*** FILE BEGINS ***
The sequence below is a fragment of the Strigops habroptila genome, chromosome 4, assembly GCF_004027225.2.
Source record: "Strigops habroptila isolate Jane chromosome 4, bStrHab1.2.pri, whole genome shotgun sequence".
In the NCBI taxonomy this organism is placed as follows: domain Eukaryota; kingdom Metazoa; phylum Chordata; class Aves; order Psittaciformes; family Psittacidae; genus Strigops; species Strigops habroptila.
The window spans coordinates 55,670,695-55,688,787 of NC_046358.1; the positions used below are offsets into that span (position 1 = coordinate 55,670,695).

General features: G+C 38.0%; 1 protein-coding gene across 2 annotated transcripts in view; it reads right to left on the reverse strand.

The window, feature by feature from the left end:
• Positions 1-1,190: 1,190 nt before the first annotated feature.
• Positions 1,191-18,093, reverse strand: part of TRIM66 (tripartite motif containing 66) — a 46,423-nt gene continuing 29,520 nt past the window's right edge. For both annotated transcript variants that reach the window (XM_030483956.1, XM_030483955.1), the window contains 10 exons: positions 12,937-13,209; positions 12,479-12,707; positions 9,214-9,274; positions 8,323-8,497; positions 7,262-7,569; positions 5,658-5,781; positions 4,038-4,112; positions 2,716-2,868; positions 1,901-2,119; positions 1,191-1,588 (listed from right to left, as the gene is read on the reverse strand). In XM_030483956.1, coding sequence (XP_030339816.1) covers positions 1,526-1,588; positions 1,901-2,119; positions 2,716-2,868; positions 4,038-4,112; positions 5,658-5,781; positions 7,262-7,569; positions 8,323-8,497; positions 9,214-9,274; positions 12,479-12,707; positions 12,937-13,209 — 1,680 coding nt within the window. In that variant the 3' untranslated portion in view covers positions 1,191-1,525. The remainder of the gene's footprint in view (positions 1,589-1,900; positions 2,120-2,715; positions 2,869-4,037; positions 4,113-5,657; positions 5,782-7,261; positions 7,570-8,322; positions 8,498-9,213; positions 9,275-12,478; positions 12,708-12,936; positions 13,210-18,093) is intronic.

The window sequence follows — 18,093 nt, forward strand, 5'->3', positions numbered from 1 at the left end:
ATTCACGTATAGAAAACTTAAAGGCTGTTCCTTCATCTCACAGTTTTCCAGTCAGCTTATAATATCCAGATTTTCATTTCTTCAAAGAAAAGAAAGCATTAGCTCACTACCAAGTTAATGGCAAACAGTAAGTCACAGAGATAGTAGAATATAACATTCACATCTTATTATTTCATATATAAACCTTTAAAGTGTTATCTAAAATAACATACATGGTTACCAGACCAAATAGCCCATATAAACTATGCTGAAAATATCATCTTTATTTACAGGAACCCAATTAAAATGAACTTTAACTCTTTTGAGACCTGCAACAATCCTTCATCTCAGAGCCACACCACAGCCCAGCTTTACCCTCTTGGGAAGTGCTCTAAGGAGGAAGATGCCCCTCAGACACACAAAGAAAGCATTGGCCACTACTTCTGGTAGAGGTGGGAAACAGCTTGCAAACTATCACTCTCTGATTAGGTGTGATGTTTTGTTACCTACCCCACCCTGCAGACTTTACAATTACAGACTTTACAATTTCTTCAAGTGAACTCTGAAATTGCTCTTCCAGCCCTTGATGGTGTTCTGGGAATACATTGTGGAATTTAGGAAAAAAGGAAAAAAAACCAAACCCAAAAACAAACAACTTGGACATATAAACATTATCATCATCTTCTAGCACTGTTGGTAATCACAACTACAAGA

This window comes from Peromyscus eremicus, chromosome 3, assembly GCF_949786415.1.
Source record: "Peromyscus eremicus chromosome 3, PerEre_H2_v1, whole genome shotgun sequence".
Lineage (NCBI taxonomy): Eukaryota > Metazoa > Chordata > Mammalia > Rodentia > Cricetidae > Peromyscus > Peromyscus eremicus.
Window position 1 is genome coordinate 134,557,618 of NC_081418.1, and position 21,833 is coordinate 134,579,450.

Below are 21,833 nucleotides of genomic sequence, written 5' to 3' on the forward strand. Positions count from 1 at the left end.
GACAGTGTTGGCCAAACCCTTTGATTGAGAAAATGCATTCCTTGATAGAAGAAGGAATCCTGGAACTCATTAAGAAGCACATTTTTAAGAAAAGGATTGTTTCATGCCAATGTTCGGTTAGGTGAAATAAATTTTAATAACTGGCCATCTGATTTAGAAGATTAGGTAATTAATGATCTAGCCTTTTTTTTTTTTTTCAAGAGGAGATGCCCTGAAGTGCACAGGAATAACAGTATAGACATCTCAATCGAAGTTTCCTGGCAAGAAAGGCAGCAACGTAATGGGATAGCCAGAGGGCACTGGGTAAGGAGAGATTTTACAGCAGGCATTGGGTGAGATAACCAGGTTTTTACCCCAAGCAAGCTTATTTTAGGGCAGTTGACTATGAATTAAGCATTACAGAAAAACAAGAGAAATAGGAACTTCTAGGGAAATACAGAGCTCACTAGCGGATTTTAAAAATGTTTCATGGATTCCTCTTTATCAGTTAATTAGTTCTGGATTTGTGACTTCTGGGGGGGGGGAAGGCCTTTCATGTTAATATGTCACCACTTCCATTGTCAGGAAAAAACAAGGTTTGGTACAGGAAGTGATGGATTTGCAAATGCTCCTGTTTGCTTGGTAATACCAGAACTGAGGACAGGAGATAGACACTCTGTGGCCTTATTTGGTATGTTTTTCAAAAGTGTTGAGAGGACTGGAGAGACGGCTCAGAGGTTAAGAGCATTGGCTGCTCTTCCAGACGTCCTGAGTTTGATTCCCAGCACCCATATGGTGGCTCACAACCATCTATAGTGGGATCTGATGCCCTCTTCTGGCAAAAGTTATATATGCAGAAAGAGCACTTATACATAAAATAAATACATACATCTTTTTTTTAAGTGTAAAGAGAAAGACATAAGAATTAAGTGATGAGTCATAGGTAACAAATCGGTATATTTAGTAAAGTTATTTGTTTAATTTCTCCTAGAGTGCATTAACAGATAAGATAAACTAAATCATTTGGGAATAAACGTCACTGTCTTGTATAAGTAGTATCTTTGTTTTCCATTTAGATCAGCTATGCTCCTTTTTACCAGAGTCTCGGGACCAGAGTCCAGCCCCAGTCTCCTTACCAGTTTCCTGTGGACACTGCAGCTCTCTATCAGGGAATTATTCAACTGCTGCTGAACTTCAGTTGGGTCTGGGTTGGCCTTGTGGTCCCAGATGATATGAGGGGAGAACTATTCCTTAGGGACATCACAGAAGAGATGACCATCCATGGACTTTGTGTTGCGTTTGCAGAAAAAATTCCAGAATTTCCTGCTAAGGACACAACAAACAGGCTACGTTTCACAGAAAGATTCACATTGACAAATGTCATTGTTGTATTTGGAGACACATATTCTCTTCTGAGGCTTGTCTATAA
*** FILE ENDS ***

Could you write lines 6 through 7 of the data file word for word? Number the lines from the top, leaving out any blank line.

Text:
The window, feature by feature from the left end:
• Positions 1-1,190: 1,190 nt before the first annotated feature.